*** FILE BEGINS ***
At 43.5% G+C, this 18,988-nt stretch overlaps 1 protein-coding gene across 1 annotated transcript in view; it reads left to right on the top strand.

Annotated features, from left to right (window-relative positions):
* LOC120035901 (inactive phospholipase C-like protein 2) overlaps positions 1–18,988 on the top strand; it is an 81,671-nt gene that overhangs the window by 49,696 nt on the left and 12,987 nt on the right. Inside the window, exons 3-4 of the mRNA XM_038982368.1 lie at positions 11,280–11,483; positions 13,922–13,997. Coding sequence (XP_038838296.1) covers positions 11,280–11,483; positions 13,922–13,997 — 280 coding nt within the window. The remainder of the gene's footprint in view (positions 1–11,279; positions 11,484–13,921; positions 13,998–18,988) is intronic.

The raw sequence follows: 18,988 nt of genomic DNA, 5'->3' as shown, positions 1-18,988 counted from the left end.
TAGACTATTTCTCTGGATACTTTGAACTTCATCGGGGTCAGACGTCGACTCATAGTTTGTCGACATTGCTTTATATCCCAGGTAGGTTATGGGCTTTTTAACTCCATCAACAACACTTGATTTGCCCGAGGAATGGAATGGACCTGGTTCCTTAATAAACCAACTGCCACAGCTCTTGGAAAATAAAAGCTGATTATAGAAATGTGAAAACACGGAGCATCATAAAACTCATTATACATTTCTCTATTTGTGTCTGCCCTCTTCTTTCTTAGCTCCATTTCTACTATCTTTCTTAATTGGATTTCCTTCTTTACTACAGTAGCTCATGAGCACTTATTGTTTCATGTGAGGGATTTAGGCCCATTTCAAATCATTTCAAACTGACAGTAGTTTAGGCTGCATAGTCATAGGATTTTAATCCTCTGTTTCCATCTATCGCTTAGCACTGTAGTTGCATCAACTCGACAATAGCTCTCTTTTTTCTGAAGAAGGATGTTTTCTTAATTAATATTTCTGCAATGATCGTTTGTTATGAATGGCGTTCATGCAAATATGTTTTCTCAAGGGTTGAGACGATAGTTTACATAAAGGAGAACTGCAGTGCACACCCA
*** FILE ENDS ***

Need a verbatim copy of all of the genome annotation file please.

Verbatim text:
At 43.5% G+C, this 18,988-nt stretch overlaps 1 protein-coding gene across 1 annotated transcript in view; it reads left to right on the top strand.

Annotated features, from left to right (window-relative positions):
* LOC120035901 (inactive phospholipase C-like protein 2) overlaps positions 1–18,988 on the top strand; it is an 81,671-nt gene that overhangs the window by 49,696 nt on the left and 12,987 nt on the right. Inside the window, exons 3-4 of the mRNA XM_038982368.1 lie at positions 11,280–11,483; positions 13,922–13,997. Coding sequence (XP_038838296.1) covers positions 11,280–11,483; positions 13,922–13,997 — 280 coding nt within the window. The remainder of the gene's footprint in view (positions 1–11,279; positions 11,484–13,921; positions 13,998–18,988) is intronic.

The raw sequence follows: 18,988 nt of genomic DNA, 5'->3' as shown, positions 1-18,988 counted from the left end.
TAGACTATTTCTCTGGATACTTTGAACTTCATCGGGGTCAGACGTCGACTCATAGTTTGTCGACATTGCTTTATATCCCAGGTAGGTTATGGGCTTTTTAACTCCATCAACAACACTTGATTTGCCCGAGGAATGGAATGGACCTGGTTCCTTAATAAACCAACTGCCACAGCTCTTGGAAAATAAAAGCTGATTATAGAAATGTGAAAACACGGAGCATCATAAAACTCATTATACATTTCTCTATTTGTGTCTGCCCTCTTCTTTCTTAGCTCCATTTCTACTATCTTTCTTAATTGGATTTCCTTCTTTACTACAGTAGCTCATGAGCACTTATTGTTTCATGTGAGGGATTTAGGCCCATTTCAAATCATTTCAAACTGACAGTAGTTTAGGCTGCATAGTCATAGGATTTTAATCCTCTGTTTCCATCTATCGCTTAGCACTGTAGTTGCATCAACTCGACAATAGCTCTCTTTTTTCTGAAGAAGGATGTTTTCTTAATTAATATTTCTGCAATGATCGTTTGTTATGAATGGCGTTCATGCAAATATGTTTTCTCAAGGGTTGAGACGATAGTTTACATAAAGGAGAACTGCAGTGCACACCCA